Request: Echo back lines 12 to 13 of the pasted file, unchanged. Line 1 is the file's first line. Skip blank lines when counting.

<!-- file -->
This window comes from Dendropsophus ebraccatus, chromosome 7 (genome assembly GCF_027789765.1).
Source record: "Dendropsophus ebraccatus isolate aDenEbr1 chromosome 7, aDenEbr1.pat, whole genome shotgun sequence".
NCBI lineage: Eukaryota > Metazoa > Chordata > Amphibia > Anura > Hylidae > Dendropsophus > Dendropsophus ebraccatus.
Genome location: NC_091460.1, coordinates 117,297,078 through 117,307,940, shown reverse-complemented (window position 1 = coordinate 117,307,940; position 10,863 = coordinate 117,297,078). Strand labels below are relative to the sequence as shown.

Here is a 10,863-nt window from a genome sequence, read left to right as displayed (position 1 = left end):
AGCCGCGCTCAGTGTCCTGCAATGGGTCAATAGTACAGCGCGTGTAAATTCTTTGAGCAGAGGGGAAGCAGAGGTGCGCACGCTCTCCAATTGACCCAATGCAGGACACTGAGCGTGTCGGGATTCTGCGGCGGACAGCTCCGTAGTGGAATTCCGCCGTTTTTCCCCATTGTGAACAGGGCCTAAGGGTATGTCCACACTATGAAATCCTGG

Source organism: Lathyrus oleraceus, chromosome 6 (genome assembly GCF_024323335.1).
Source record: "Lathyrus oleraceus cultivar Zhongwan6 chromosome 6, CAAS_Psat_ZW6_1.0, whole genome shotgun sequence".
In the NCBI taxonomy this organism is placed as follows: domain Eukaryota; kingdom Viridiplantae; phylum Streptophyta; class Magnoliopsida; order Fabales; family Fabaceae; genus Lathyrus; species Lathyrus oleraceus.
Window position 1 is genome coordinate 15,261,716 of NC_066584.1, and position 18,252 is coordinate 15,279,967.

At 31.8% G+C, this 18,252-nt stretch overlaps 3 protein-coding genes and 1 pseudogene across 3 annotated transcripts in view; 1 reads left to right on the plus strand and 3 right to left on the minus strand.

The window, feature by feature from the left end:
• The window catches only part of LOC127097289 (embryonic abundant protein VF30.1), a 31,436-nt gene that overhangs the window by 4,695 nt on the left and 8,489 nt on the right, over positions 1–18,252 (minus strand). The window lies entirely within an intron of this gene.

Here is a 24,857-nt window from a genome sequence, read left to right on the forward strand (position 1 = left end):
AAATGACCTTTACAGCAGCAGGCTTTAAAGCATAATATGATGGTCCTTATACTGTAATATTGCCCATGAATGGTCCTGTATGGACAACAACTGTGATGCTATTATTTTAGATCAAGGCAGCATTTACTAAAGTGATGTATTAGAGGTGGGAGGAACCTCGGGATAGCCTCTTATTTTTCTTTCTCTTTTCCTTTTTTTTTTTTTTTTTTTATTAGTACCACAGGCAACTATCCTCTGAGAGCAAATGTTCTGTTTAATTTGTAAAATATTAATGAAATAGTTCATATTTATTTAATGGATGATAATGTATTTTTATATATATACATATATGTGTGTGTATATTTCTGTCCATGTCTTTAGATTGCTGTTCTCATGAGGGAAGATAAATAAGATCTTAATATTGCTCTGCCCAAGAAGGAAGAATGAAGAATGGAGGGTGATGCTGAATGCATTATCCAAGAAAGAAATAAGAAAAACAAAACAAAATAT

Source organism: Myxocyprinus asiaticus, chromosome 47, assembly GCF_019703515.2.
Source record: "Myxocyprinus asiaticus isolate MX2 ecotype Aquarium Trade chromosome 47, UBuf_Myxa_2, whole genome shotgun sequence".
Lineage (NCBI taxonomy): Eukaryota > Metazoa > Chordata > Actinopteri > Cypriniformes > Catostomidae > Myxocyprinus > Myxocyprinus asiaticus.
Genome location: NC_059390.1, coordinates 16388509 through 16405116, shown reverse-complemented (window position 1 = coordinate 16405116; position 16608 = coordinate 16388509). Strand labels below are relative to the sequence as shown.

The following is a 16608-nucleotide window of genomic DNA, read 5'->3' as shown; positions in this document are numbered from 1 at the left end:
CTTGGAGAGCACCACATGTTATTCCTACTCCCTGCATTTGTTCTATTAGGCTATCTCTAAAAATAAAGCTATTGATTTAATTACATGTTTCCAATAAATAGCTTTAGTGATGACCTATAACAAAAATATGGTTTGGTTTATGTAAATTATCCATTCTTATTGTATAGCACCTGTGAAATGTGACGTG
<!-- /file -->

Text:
The window, feature by feature from the left end:
• The window catches only part of LOC127097289 (embryonic abundant protein VF30.1), a 31,436-nt gene that overhangs the window by 4,695 nt on the left and 8,489 nt on the right, over positions 1–18,252 (minus strand). The window lies entirely within an intron of this gene.